PLD 1977 SC 397

Per Muhammad Gul, J.

(a) Constitution of Pakistan (1973), Articles 4, 8 AND 199:

Articles 4 & 8 — Interpretation of statutes — Words and phrases — term “Law” as used in Article 4 — Also used in Article 8 but in contradistinction with any “custom or usage having the force of law” — Word “Law” in Article 4 must therefore be given same limited connotation in Article 4 as in Article 8 — Usages or practices observed in relevant fields and recognised by Courts having to be proved by evidence as facts, such practices, usages, or customs, Held, cannot be equated with statute law or given any higher validity — Interim relief cannot be granted on basis of past practice of High Court in similar cases — [Words and phrases — Interpretation of statutes]. CHAUDHRY MANZOOR ILAHI V. PUNJAB GOVERNMENT PLD 1975 SC 66 Held reversed.

The term “Law” as used in Article 4 has also been used in Article 8 of the Constitution, in contradistinction with any “custom or usage having the force of law” and must therefore, be given the same limited connotation in Article 4 as well. For instance the expressions like “proper law of the contract”, “law merchant”, “Maritime Law”, “Law of Domicile” and “the practice of the Court”, which are essentially in the nature of usages or practices observed in the relevant fields and are well recognised by Courts of law. In the even of any question as to the existence of any one these, it has to be proved by evidence as a fact. It will be erroneous to equate these practices or usages or custom with a statute law or to attach to them any higher validity. The practice, in the House of Lords which by its rigid observance over the centuries, had acquired the reverence of law was not treated as “law” by an announcement of the Lord Chancellor so as to require legislative intervention for saying good-bye to the old practice. therefore, it would be futile to build any argument on the basis of any past practice of the High Court in the matter granting interim relief in similar cases. [pp. 405, 406] A & B


Article 199 (4-A) [As inserted by Constitution (Fourth Amendment) Act (LXI of 1975), Section 8 — Legislature’s object behind insertion of clause (4-A) in Article 199: To stop indefinite abeyance of recovery of enormous sums due to State as taxes. [p. 406]C

Article 199(4-A) — Object behind insertion of clause (4-A) being to stop indefinite abeyance of recovery of enormous sums due to State as taxes, to hold that High Court would have power to repeat order for interim relief after expiry of previous order, held, would reduce provision of clause (4-A) to complete farce — Clause (4-A), held further, does not stultify judicial power of High Court, merely regulates its jurisdiction, and does not control manner of exercise of such abridged jurisdiction.

Once we reach the conclusion that the clause (4-A) of Article 199 of the Constitution (1973) intended to put an end to gross abuse of process of Court by which enormous sum of money recoverable by the State as taxes are held in abeyance for indefinite period as a result of stay orders and were to hold at the same time that the High Court will also have the power to repeat the order for interim relief after the expiry of the previous order, it will reduce the constitutional provision of clause (4-A) otherwise competently made to a complete farce. It is wholly wrong to think that clause (4-A) stultifies the judicial power of the High Court, for it does not control the manner in which the abridged jurisdiction of the High Court will be exercised. The correct view is that the provision is merely regulatory of the jurisdiction of the High Court. [p.407]D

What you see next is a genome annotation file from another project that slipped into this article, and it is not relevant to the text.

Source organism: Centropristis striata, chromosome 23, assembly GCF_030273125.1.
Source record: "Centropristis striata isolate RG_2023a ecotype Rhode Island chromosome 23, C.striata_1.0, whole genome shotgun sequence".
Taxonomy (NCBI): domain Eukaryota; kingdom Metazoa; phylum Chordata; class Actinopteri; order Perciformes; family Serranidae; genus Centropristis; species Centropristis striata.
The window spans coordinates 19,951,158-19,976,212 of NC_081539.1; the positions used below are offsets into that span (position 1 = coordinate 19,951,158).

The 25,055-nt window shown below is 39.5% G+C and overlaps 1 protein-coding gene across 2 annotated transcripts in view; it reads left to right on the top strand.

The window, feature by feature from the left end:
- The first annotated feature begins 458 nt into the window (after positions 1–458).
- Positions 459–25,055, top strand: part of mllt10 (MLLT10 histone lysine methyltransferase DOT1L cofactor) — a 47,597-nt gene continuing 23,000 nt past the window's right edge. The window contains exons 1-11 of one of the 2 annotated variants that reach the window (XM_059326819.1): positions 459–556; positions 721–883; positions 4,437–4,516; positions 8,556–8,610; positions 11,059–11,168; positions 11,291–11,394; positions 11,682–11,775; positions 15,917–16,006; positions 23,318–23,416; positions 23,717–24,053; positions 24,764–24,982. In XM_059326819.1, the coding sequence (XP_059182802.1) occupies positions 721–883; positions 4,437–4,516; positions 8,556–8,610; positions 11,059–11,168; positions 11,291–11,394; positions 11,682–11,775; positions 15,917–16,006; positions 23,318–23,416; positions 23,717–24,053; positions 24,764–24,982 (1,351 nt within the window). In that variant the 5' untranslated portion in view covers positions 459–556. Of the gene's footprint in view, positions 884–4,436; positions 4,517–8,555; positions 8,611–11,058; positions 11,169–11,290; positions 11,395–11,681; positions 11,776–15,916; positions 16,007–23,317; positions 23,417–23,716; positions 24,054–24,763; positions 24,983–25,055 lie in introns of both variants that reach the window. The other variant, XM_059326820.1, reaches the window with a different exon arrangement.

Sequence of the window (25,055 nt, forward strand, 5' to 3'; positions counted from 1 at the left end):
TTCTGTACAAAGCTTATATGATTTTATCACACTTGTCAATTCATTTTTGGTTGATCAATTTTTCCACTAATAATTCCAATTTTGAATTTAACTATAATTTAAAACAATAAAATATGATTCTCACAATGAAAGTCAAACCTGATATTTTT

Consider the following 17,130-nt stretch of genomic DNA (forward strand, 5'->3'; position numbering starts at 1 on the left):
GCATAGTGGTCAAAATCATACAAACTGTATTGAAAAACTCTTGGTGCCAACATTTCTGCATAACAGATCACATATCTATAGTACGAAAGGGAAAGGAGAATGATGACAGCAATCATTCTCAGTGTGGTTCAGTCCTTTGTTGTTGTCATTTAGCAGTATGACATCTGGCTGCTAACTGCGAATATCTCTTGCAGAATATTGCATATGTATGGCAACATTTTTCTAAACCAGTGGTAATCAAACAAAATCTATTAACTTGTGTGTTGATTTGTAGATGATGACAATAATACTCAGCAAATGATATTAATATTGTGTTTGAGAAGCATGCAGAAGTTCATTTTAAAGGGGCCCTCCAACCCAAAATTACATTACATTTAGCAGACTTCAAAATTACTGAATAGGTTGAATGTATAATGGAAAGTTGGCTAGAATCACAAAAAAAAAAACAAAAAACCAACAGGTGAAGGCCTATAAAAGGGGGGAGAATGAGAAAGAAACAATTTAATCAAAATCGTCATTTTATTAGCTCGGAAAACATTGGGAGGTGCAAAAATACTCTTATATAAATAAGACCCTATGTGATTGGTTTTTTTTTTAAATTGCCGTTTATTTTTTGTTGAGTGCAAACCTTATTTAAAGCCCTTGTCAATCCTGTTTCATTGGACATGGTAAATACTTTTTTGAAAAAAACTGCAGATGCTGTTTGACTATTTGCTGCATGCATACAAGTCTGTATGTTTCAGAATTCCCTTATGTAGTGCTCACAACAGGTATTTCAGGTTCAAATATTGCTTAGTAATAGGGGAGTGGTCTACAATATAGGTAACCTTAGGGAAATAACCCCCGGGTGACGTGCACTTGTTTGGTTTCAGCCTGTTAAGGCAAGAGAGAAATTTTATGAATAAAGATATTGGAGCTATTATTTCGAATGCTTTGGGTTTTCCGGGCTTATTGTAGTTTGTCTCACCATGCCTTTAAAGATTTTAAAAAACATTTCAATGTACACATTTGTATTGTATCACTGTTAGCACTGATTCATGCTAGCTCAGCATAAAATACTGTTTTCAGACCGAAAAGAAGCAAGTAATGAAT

Article 199, clause (4-1) read with General Clauses Act (X of 1897), Section 14 — Contention that clause (4-A) of Article 199 read with Section 14, General Clauses Act, 1897 would not prevent making of a fresh order by High Court on expiry of previous order. Held, not correct. [p. 407]E

Article 199 (4-A) [as inserted by Constitution (Fourth Amendment) Act (LXXI of 1975), Sections 8 & 14] — Amendment in Constitution — Vires of statutes — Contention that unless Section 14 actually made any verbal or textual alteration in any of existing provisions or inserted any fresh provision identifying it as part of Constitution, such cannot be treated
as amendment of Constitution — Amending Act being titled as Constitution (Fourth Amendment) Act (LXXI of 1975) and passed by Parliament by following prescribed procedure for amendment by prescribed majority as laid down in article 239. Constitution of 1973, contention, Held, tenuous — Section 14, held further, not designed to made any substantive change in Constitution but in nature of “Parliamentary exposition” of earlier provision in clause (4-A) — [Interpretation of statutes] (p. 408)G

Article 199 (4-A) [as inserted by Constitution (Fourth Amendment) (LXXI of 1975), Sections 8 & 14] — Vires of statutes — Amendments not questioned for want of competency or any other formal defect but challenged for having made serous inroad in judicial power of High Courts and thereby giving jolt to principle of separation of powers — Power of making final decision remaining with High Courts and not transferred to executive; power to afford interim relief not entirely taken away and its operation merely being curtailed; laws relating to recovery of public revenues generally being very stringent; Constitution of Pakistan not providing for rigid separation of powers, in actual practice separation being only functional, and not creating watertight compartment within Government; amendments, held, unassailable.[p. 410]I et seq GOLAKNATH’S CASE AIR 1967 SC 1943; KASAAVANIDA’S CASE AIR 1973 SC 1461; ZIA-UR-REHMAN’S CASE PLD 1973 SC 49. Ref.

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